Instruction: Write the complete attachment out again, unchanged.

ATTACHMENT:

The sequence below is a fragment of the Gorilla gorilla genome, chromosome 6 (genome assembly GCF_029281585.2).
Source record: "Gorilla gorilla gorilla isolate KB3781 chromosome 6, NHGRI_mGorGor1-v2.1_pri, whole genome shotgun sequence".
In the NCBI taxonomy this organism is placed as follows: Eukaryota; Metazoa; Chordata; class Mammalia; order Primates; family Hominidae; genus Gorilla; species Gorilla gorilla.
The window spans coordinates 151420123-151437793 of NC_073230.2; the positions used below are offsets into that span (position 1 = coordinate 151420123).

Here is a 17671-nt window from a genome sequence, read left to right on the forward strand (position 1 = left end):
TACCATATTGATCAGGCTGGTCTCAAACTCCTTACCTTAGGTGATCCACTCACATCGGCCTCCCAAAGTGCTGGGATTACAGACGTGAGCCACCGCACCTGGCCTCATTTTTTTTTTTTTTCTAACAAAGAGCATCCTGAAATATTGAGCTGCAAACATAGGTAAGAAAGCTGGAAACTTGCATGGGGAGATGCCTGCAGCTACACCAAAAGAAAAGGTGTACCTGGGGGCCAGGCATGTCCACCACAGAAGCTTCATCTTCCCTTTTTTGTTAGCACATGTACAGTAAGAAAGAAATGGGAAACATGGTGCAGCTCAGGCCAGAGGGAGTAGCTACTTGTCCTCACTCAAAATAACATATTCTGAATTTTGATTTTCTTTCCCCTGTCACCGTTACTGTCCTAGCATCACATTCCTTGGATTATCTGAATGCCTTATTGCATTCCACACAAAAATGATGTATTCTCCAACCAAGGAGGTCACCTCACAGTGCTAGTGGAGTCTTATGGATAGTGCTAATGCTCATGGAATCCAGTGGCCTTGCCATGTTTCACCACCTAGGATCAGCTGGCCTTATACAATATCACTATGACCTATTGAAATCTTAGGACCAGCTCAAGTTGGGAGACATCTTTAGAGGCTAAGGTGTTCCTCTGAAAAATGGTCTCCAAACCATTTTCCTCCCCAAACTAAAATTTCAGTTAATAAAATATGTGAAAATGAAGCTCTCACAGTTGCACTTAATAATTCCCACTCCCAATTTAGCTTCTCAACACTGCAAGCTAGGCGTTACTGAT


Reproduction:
The sequence below is a fragment of the Gorilla gorilla genome, chromosome 6 (genome assembly GCF_029281585.2).
Source record: "Gorilla gorilla gorilla isolate KB3781 chromosome 6, NHGRI_mGorGor1-v2.1_pri, whole genome shotgun sequence".
In the NCBI taxonomy this organism is placed as follows: Eukaryota; Metazoa; Chordata; class Mammalia; order Primates; family Hominidae; genus Gorilla; species Gorilla gorilla.
The window spans coordinates 151420123-151437793 of NC_073230.2; the positions used below are offsets into that span (position 1 = coordinate 151420123).

Here is a 17671-nt window from a genome sequence, read left to right on the forward strand (position 1 = left end):
TACCATATTGATCAGGCTGGTCTCAAACTCCTTACCTTAGGTGATCCACTCACATCGGCCTCCCAAAGTGCTGGGATTACAGACGTGAGCCACCGCACCTGGCCTCATTTTTTTTTTTTTTCTAACAAAGAGCATCCTGAAATATTGAGCTGCAAACATAGGTAAGAAAGCTGGAAACTTGCATGGGGAGATGCCTGCAGCTACACCAAAAGAAAAGGTGTACCTGGGGGCCAGGCATGTCCACCACAGAAGCTTCATCTTCCCTTTTTTGTTAGCACATGTACAGTAAGAAAGAAATGGGAAACATGGTGCAGCTCAGGCCAGAGGGAGTAGCTACTTGTCCTCACTCAAAATAACATATTCTGAATTTTGATTTTCTTTCCCCTGTCACCGTTACTGTCCTAGCATCACATTCCTTGGATTATCTGAATGCCTTATTGCATTCCACACAAAAATGATGTATTCTCCAACCAAGGAGGTCACCTCACAGTGCTAGTGGAGTCTTATGGATAGTGCTAATGCTCATGGAATCCAGTGGCCTTGCCATGTTTCACCACCTAGGATCAGCTGGCCTTATACAATATCACTATGACCTATTGAAATCTTAGGACCAGCTCAAGTTGGGAGACATCTTTAGAGGCTAAGGTGTTCCTCTGAAAAATGGTCTCCAAACCATTTTCCTCCCCAAACTAAAATTTCAGTTAATAAAATATGTGAAAATGAAGCTCTCACAGTTGCACTTAATAATTCCCACTCCCAATTTAGCTTCTCAACACTGCAAGCTAGGCGTTACTGAT